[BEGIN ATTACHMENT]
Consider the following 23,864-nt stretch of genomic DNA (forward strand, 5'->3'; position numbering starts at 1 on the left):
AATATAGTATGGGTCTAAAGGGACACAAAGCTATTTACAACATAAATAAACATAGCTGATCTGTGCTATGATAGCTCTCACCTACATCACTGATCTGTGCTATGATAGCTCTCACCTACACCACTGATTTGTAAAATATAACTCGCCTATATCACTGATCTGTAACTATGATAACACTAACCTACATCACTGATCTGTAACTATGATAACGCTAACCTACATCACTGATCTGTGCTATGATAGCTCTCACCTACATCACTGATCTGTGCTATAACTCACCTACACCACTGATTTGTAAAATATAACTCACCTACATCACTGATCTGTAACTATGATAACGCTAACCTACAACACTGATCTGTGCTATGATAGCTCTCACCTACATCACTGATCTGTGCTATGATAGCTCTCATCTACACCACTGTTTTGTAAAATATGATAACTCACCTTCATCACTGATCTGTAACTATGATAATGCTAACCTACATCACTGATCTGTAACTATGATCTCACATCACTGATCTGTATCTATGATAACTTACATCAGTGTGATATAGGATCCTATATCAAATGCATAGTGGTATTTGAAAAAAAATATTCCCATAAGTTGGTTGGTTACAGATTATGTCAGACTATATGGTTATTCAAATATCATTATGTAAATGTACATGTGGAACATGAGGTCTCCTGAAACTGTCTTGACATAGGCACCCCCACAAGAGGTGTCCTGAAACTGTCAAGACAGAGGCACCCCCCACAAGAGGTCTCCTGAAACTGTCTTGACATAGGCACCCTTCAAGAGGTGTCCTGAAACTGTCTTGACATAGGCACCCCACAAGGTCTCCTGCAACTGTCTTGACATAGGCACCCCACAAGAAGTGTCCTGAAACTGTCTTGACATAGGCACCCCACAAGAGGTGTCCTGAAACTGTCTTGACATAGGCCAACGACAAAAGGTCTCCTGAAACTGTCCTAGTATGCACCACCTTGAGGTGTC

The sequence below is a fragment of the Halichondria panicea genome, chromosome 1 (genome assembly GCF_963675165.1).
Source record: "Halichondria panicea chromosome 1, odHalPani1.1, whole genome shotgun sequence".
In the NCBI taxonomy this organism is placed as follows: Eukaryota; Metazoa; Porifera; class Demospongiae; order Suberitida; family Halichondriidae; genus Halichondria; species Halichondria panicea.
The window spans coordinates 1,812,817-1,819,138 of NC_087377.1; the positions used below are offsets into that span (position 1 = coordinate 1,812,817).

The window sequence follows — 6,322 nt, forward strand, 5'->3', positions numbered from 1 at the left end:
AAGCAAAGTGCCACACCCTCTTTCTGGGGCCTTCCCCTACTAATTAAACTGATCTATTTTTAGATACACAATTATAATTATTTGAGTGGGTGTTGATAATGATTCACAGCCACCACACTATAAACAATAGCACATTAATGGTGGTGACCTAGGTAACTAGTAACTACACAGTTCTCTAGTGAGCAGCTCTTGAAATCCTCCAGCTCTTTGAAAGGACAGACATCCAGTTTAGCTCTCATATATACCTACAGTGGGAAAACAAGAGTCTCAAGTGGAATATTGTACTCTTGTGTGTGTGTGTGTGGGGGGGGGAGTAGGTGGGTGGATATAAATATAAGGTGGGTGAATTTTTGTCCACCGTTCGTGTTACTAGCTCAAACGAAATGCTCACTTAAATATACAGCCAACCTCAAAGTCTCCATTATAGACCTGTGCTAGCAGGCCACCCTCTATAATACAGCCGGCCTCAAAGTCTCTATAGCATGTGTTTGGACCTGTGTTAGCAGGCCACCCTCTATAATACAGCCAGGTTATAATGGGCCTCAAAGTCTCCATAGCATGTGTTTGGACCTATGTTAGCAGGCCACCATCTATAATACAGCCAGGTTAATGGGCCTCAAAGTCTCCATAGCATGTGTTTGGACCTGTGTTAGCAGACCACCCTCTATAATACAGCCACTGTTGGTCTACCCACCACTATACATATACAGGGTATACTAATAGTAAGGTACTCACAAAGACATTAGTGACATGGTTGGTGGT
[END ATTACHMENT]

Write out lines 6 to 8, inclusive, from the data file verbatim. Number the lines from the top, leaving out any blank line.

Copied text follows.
The window spans coordinates 1,812,817-1,819,138 of NC_087377.1; the positions used below are offsets into that span (position 1 = coordinate 1,812,817).

The window sequence follows — 6,322 nt, forward strand, 5'->3', positions numbered from 1 at the left end:
AAGCAAAGTGCCACACCCTCTTTCTGGGGCCTTCCCCTACTAATTAAACTGATCTATTTTTAGATACACAATTATAATTATTTGAGTGGGTGTTGATAATGATTCACAGCCACCACACTATAAACAATAGCACATTAATGGTGGTGACCTAGGTAACTAGTAACTACACAGTTCTCTAGTGAGCAGCTCTTGAAATCCTCCAGCTCTTTGAAAGGACAGACATCCAGTTTAGCTCTCATATATACCTACAGTGGGAAAACAAGAGTCTCAAGTGGAATATTGTACTCTTGTGTGTGTGTGTGTGGGGGGGGGAGTAGGTGGGTGGATATAAATATAAGGTGGGTGAATTTTTGTCCACCGTTCGTGTTACTAGCTCAAACGAAATGCTCACTTAAATATACAGCCAACCTCAAAGTCTCCATTATAGACCTGTGCTAGCAGGCCACCCTCTATAATACAGCCGGCCTCAAAGTCTCTATAGCATGTGTTTGGACCTGTGTTAGCAGGCCACCCTCTATAATACAGCCAGGTTATAATGGGCCTCAAAGTCTCCATAGCATGTGTTTGGACCTATGTTAGCAGGCCACCATCTATAATACAGCCAGGTTAATGGGCCTCAAAGTCTCCATAGCATGTGTTTGGACCTGTGTTAGCAGACCACCCTCTATAATACAGCCACTGTTGGTCTACCCACCACTATACATATACAGGGTATACTAATAGTAAGGTACTCACAAAGACATTAGTGACATGGTTGGTGGT